Bottling was characterized, said the piece, by an intensive sterilization and pasteurization program. (Seven waters to clean the glass, a temperature so hot it would scald your hands). Golden West once again re-invented itself, just as it had in 1910 when five pioneer breweries merged to live another day.

But one thing is missing from the Tribune’s lavish account. There is not a single mention of steam beer. Clearly, and as a review of its subsequent activities suggests, Golden West never again returned to steam beer. It was part of history, didn’t fit the super-modern image of the reborn brewery. True, steam beer was retained in 1910 during the first transformation, but that was 23 long years before: times had changed.

Whether Goerl was dissuaded by the need to ensure his kegged steam beer did not exceed 3.2% ABW is hard to say, but I incline that had he wanted to make such a beer, he could have. After all he made a near beer with the name steam on the label. Steam beer was, withal and in the end, something of the past for the Golden West executives, if not for all breweries starting up after Prohibition.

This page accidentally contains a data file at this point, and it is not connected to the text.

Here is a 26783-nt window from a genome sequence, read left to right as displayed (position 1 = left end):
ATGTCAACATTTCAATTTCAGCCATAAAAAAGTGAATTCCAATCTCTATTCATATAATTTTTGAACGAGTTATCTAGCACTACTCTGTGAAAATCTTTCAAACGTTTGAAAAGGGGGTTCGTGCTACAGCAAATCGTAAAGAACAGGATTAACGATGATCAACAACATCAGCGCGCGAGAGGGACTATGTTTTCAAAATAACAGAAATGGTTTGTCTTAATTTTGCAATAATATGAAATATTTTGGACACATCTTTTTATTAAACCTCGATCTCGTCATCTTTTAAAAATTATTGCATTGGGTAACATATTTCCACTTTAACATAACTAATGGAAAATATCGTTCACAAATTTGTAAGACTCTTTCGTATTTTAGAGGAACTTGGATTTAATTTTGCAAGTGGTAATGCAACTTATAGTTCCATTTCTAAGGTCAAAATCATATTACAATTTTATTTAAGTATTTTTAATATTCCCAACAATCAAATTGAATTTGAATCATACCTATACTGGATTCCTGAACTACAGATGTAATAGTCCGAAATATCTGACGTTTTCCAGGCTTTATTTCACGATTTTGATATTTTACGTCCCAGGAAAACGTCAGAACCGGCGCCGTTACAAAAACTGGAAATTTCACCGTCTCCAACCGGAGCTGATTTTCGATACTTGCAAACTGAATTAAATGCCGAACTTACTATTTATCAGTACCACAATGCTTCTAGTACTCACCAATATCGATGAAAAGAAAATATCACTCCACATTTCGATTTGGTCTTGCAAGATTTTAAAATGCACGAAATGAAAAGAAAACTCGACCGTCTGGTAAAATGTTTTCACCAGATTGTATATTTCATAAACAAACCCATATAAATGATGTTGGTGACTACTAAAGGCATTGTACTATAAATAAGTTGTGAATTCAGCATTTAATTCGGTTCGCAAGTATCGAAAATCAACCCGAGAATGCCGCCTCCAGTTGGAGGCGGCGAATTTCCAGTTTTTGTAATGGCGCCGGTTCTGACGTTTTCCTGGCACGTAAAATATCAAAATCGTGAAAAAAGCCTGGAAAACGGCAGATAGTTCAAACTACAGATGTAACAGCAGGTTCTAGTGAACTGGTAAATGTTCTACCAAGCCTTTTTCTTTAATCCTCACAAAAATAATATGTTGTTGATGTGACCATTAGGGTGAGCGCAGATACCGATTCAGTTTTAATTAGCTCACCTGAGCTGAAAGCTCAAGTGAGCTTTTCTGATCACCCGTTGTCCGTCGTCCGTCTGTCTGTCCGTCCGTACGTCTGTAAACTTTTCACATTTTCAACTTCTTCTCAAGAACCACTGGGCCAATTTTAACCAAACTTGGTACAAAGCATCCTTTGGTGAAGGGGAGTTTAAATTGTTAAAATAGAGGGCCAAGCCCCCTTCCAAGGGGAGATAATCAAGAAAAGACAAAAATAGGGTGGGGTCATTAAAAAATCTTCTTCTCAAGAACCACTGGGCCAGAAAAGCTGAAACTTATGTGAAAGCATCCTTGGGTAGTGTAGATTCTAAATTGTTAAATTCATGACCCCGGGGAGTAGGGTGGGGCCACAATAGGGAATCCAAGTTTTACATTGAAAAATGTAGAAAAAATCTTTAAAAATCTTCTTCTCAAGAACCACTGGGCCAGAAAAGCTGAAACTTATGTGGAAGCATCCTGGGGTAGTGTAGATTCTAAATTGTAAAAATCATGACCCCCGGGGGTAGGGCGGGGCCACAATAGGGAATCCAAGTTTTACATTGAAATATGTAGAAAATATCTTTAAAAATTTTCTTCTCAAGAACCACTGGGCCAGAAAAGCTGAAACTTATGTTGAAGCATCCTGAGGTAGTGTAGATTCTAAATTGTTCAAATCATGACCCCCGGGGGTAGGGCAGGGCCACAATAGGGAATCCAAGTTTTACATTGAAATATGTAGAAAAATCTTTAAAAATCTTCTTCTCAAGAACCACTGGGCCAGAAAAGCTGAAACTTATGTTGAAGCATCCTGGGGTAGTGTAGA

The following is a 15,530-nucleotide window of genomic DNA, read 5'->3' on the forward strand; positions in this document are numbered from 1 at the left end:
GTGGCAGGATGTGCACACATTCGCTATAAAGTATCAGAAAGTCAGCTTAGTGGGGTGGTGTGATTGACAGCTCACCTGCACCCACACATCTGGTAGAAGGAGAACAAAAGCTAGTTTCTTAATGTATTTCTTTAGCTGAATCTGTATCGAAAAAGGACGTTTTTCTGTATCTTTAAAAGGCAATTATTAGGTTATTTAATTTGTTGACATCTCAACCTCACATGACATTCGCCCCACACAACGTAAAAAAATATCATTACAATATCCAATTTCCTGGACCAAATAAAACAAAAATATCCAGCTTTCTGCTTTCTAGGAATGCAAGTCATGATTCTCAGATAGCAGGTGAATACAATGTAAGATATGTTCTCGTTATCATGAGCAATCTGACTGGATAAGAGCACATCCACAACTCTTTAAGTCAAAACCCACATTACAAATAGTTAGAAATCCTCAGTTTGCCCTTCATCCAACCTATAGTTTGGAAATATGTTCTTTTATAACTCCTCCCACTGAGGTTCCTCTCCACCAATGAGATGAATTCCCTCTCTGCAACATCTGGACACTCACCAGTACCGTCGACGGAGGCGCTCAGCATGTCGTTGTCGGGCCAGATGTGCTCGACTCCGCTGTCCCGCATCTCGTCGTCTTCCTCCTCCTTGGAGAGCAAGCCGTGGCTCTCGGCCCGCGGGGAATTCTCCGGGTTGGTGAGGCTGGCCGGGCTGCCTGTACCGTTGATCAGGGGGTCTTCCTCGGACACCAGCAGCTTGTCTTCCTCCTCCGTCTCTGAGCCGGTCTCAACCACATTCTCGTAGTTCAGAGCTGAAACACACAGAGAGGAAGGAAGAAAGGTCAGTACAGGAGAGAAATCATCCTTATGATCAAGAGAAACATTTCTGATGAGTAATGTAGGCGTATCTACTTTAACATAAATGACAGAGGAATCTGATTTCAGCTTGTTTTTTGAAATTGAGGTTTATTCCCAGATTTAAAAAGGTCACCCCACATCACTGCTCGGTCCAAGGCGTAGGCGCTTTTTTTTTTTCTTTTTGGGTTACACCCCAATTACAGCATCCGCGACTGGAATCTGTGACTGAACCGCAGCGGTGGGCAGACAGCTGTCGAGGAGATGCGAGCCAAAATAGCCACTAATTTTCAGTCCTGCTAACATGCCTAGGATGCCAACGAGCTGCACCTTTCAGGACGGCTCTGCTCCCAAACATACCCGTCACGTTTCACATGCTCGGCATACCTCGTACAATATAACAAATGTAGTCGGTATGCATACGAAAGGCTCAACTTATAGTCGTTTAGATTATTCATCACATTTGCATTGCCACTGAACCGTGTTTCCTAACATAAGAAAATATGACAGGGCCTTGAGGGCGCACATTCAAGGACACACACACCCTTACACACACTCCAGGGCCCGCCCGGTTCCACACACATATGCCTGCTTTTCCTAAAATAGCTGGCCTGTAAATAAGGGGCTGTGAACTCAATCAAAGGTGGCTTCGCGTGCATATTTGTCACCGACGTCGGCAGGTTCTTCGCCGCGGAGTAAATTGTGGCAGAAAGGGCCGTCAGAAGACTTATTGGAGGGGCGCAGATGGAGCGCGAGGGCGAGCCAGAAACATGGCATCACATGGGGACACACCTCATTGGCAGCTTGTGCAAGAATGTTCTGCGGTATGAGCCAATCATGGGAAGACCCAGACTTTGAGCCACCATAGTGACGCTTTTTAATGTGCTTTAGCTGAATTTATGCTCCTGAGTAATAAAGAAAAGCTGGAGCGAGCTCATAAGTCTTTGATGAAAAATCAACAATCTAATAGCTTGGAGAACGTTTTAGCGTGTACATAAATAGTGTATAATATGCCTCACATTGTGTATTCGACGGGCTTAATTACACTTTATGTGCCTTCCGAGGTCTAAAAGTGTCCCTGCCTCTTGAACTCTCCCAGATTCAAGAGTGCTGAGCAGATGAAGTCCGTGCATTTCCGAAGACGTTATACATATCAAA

Adrienne Schell, a local historian in Oakland, depicted aspects of Golden West brewing history in her blog some years ago. She includes numerous labels for its beers in the 1930s and 1940s – not one is for steam beer. The beers were mostly lagers, but some ale was made, as mentioned below.

The American Brewer also gave good coverage in 1934 to Golden West’s rebirth – again no reference to steam beer. The only brands mentioned were Golden Glow Beer and Golden Glow Ale.

This 1934 ad for Golden Glow Ale, with its attempt to link the beer to old British traditions, may have been Golden West’s way to uphold the old steam beer heritage, as steam beer always had connections to ale-brewing as shown earlier.